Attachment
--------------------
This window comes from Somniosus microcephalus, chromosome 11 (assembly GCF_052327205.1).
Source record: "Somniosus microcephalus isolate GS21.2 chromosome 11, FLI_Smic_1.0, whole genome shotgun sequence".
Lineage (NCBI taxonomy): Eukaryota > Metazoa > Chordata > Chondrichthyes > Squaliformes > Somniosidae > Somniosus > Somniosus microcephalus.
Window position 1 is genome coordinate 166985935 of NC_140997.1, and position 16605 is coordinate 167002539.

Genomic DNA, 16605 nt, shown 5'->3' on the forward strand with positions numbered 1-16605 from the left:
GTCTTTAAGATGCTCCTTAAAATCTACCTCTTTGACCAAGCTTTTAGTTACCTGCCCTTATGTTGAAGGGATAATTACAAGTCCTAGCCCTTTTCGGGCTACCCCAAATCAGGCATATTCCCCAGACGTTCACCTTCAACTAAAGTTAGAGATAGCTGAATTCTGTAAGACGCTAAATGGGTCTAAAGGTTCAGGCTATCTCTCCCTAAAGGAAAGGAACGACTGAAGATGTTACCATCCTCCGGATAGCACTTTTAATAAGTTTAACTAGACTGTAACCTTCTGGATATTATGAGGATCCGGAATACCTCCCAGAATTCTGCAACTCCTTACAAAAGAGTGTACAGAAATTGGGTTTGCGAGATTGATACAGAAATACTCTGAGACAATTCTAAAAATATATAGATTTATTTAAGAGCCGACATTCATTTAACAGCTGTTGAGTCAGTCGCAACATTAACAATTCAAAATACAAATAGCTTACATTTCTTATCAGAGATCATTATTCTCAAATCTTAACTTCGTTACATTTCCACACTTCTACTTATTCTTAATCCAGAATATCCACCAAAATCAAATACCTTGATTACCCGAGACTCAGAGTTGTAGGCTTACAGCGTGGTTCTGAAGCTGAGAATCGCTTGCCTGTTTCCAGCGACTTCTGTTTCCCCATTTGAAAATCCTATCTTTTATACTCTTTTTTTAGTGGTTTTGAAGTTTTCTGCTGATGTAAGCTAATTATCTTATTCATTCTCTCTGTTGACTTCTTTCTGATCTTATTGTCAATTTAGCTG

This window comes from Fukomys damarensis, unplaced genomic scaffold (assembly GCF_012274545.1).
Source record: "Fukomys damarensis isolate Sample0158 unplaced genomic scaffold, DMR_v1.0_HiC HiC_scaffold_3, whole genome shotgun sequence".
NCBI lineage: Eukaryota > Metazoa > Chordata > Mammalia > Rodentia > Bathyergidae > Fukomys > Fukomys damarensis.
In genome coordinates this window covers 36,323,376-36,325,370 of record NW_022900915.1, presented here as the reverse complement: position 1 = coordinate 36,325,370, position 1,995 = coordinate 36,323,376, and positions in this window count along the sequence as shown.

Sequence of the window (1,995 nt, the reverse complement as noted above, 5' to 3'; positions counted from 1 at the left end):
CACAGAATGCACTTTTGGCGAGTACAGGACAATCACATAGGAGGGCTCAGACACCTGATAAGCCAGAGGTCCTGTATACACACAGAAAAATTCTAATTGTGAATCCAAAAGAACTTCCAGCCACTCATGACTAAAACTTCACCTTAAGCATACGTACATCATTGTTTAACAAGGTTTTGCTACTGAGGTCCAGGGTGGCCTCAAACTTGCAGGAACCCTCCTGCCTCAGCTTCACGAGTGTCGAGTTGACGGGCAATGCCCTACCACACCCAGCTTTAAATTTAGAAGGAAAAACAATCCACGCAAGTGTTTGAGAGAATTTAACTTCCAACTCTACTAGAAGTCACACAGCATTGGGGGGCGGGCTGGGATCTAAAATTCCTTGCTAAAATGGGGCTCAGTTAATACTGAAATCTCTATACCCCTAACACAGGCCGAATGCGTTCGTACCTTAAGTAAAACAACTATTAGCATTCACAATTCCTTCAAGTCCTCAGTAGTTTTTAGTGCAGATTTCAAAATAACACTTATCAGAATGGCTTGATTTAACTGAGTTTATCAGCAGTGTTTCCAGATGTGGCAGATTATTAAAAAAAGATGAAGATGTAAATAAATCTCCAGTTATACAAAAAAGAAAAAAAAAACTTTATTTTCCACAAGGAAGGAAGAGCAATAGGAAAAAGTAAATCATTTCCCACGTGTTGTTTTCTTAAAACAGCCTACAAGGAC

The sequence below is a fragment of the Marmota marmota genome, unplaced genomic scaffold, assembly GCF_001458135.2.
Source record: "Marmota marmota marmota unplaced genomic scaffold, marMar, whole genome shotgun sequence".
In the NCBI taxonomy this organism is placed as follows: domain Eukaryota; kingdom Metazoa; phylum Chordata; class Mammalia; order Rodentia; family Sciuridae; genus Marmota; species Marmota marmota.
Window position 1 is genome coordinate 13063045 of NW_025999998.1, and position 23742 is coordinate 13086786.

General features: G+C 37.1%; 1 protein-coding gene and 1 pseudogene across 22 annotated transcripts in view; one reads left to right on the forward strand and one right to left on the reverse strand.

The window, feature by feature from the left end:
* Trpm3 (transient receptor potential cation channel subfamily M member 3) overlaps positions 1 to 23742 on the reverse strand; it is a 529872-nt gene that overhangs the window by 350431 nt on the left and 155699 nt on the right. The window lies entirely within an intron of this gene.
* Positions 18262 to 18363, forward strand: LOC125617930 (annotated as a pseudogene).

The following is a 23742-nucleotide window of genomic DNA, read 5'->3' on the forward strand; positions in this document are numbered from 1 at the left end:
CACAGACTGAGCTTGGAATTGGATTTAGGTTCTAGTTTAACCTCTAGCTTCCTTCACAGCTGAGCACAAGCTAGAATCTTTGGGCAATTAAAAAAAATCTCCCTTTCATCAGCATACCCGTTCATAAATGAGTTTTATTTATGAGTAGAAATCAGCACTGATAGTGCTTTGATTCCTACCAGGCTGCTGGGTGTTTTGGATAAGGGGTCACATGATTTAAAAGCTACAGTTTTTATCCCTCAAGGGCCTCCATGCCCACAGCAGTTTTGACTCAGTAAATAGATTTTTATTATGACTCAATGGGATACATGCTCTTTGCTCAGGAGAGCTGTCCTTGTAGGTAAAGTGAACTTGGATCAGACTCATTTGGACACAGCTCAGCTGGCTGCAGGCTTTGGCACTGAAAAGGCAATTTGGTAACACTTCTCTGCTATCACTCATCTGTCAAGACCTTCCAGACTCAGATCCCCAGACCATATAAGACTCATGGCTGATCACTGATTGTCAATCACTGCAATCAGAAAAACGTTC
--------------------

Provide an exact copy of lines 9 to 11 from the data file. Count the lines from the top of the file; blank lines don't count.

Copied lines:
NCBI lineage: Eukaryota > Metazoa > Chordata > Mammalia > Rodentia > Bathyergidae > Fukomys > Fukomys damarensis.
In genome coordinates this window covers 36,323,376-36,325,370 of record NW_022900915.1, presented here as the reverse complement: position 1 = coordinate 36,325,370, position 1,995 = coordinate 36,323,376, and positions in this window count along the sequence as shown.

Sequence of the window (1,995 nt, the reverse complement as noted above, 5' to 3'; positions counted from 1 at the left end):